الثلاثاء، 30 أغسطس، 2016



A very interesting article on how the issue of "Homosexuality" is addressed in the Egyptian Cinema. It's really positive and a good precursor that an independent Egyptian media outlet sheds light on such a topic in philanthropic approach. :


Emad El-Din Aysha puts an academic eye on recurrent themes revolving around homosexuality and its purported psychology in Egyptian film, comparing it to its Western counterparts through the ages.

It’s amazing what you can find out about something without even trying. I accidentally downloaded a hard-hitting Egyptian movie about homosexuality thinking it was a light-hearted comedy, dredging up all sorts of interesting insights along the way about how cinema portrays this 'problem', here and elsewhere.

Science, Satire and Tabooed Topics

The film in question is Asrar Aa'eleya (Family Secrets), directed by Hani Fawzi of Baheb Elcima (I Love Cinema) fame. Note that while this is the first Egyptian movie to tackle the subject head on, homosexual themes pop up over here all the time, as far back as you want to go. There was a famous scene in an Ismail Yassin film, typically set in a lunatic asylum, where you have a man who looks like Antar Bin Shadad – the macho hero in Arab epics – with a woman’s voice and a boyfriend he calls his Abla.

This is all the more amazing when you bear in mind that homosexuality was taboo in black and white American cinema. It’s more of a ‘problem’ over here than we choose to think, in other words. More ironic still is the fact that many a ‘Western’ critic has panned Family Secrets, even though the sole focus of the movie is homosexuality in the form of the pubescent hero, Marwan (Mohamed Mahran). Even Emarat Yacoubian (The Yacoubian Building), which came in for universal praise in the West, only had one gay character in the whole film – the newspaper editor Hatem Rashid (Khaled El Sawy); more on this below.

Jay Weissberg, for instance, can’t stand Family Secrets because the boy eventually undergoes therapy and stops being gay by the end of the story. He condemns it further for the characterizations that are supposedly “lifted from that most tired of canards, the one about the overbearing mother (Salwa Mohamed Ali) and the absent father (Tarek Soliman).” If he knew anything about Egyptian society, or his own society for that matter, he’d recognise these archetypes a mile away.

Marwan’s father lives in the US because he was muscled out of his inheritance by his brothers, an all too common problem here, and he’s been abroad for so long he can’t handle the disorderliness of Egyptian life any more. (As an expatriate, I can vouch for that). Marwan’s mother is tyrannical specifically to make up for the absence of her man. She has all the responsibilities of raising the kids placed on her shoulders and has no one to compliment her on her ‘looks’ – hence her photographs on the walls, and the scene where she takes a dress meant for her estranged daughter Omnia (Passant Shawki).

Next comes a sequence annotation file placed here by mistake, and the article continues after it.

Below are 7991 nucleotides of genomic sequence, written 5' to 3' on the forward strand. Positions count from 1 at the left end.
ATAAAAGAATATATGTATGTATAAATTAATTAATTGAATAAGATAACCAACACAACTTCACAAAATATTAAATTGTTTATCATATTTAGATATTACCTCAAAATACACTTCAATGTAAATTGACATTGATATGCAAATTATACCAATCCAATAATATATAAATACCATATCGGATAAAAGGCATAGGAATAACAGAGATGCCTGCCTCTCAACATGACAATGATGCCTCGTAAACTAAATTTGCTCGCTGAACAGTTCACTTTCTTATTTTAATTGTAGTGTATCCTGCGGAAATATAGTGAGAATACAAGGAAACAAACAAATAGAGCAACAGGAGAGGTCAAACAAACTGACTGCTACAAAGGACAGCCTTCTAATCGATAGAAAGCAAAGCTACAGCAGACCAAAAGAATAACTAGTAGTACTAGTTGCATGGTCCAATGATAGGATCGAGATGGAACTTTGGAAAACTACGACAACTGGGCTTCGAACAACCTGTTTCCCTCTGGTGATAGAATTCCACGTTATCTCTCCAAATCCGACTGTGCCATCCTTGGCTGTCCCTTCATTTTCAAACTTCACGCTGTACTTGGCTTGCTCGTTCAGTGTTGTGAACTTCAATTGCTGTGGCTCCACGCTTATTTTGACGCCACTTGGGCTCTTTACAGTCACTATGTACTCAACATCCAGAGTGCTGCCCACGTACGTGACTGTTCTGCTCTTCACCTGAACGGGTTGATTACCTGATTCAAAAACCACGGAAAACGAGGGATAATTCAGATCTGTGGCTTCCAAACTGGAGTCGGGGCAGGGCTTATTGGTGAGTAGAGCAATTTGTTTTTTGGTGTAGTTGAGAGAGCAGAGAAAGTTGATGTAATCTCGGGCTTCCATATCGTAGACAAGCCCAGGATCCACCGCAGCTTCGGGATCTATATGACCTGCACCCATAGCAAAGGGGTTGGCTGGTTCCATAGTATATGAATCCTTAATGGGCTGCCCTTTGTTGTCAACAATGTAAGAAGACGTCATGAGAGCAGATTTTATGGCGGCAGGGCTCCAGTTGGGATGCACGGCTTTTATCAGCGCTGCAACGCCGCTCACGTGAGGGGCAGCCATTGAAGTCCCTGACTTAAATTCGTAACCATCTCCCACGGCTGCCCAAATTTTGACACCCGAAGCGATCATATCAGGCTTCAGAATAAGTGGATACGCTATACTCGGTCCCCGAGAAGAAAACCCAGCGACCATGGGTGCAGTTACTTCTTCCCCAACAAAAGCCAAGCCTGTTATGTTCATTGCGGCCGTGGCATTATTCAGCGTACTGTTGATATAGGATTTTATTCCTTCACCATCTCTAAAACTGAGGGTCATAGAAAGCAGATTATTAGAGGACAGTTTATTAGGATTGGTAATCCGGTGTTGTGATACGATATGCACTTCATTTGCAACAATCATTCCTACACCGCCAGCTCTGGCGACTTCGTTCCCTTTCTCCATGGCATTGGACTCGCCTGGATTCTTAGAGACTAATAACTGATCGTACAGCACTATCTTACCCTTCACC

The same holds true in American cinema. Just watch the biopics J. Edgar (2011) about the eavesdropping-blackmailing FBI director Hoover or Citizen Cohn (1992) about Joseph McCarthy’s right hand man Roy Cohn, and you’ll find the same distinctive pattern of weak or absent fathers and overbearing mothers. This is the classic setting for male homosexuality in the arts. Don’t take my word for it. I’m referencing Anthony Storr’s book Sexual Deviation (1965) here. Boys that over-identify with the personality of the mother and come to feel weak around women, finding the opposite sex to be threatening and so only feel any sense of security around their own kind. There’s a scene like that in the movie, where Marwan gets mugged by a muscular boy he got to know through the Internet. He talks about how he feels aman (security) around him.

While introducing his family Marwan says how the only truly ‘feminine’ women he knows is his mother. And in the scene where Marwan confronts his father he tells him he has no right to judge him since he abdicated his fatherly duties ages ago, and that this very absence was what him drove towards men; looking for father-figures elsewhere. This is both accurate and heartbreaking, another testament to Hani Fawzi’s cinematic skills since he was able to write a script that was intelligent and dramatic and also remarkably humourous at the same time.

Again, the better variety of American movie can pull this delicate balance off. Check out Bill Murry‘s character in Little Shop of Horrors (1986), where he talks of his admiration for the strength of a motherly figure while asking for an extreme root canal. Masochism and transvestitism are also associated with boys who like to be punished by their tyrannical mothers.

Swimming Against Cultural Currents

More unique aspects to Egyptian society come with the way Marwan is raised by his mother. Originally wanting a girl, she dresses him up in girls baby clothes – peasants and poor people decorate their sons as girls to protect them from hasad (the envious eye).

So much for a middle class education. Then there’s the role played by Marwan’s older brother, who sexually abused him as a child. When Marwan tells his father, the man almost loses it, taking a framed photo of the elder son and smashing it in shock and anger.  After all, the boy is the bikr (firstborn) with all the perks of the job; he needs all those powers to help his father in his battles with his own siblings. There’s great characterisation here too with his many nervous ticks, such as the nail biting and eating fetish. (Marwan shaves off his arm hair and is always tearing up tissues). Note that the elder son was sexually abused himself as a child; tacking out his frustrations on those weaker than him.